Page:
If the Maine Army National Guard’s 133rd Engineering Battalion is moved to Pennsylvania, the state will lose its oldest and largest military unit, one that has intervened in numerous natural disasters and provided labor and expertise for countless community service projects.
But it’s not clear what Maine would get in return, besides a new infantry unit. A Guard spokesman says engineering units are more difficult to maintain than infantry units, and that the change has been part of the Maine National Guard’s statewide plan since 2008.
That’s just not a good enough answer. For the move to make sense, the National Guard is going to have to make a better argument, and it should be able to make that argument now, if the plan is as far along as it seems. Instead, officials have offered little since the Portland Press Herald broke news of the plan last Wednesday, and what they have said shows the plan offers little to make up for what Maine would be losing.
The 133rd Engineering Battalion has been based in Gardiner, but it was planning to move to Brunswick when its members return from deployment in Afghanistan, where they are helping to dismantle U.S. military bases and combat outposts.
The deployment is the latest for the unit, which has served commendably in Iraq and Afghanistan as well as stateside in what has been a trying 12-plus years for Guardsmen and women. When not building roads, schools and hospitals thousands of miles away, the unit has been back in Maine, lending its efforts and expertise to community projects.
Those projects included work at a Boy Scout camp in Belgrade and a Girl Scout camp in Bridgton, at the Cumberland County and Windsor fairs, and at the Windham school complex and University of Maine-Presque Isle, to name a few.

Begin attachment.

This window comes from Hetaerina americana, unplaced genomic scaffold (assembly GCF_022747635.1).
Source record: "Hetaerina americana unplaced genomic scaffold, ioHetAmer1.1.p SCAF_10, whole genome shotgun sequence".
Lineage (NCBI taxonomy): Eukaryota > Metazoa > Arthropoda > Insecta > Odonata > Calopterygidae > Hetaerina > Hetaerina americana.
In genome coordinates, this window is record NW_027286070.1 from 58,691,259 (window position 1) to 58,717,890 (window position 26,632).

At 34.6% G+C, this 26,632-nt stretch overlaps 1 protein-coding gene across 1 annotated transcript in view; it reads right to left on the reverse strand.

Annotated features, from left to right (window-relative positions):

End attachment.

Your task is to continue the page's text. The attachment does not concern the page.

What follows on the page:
The 133rd has donated an estimated $110,000 worth of labor to Camp Sunshine, on Sebago Lake, which serves children with life-threatening illnesses, and more than $20,000 worth of labor to Good Will-Hinckley, a school for at-risk youth in central Maine.
The 133rd also has responded to natural disasters, both in Maine and out of state. Members were there for the 2006 flood in York County and the Patriot’s Day storm of 2007, as well as for Hurricane Irene in Vermont in 2011 and “superstorm” Sandy in Connecticut in 2012.
A Maine National Guard spokesman said about 120 engineer-capable soldiers will stay in Maine under the plan. They would form a more agile unit, the spokesman said, one that could better respond to the types of civil emergencies encountered in Maine.
The 133rd’s ability to respond hasn’t been a problem in the past, however, and those soldiers would not be able to conduct community service projects.
There may be reasons at the federal level for moving the Maine battalion. The military is undergoing a shift following the wars in Iraq and Afghanistan, and there are indications that overall changes in the National Guard are having an impact on the makeup of the Maine National Guard.
Supporting that theory are reports that news about the plan caught by surprise Gov. Paul LePage, the commander-in-chief of the Maine National Guard, as well as Maine’s congressional delegation, even though the commander of the Maine National Guard, Brig. Gen. John Campbell, described the move already as “very likely” in an email to the delegation.
If the move in Maine is just one piece of a larger puzzle, Guard officials need to say so, and explain why Maine should lose such a valuable resource for the greater good. Otherwise, there’s no good reason for it, and the 133rd should stay where it is.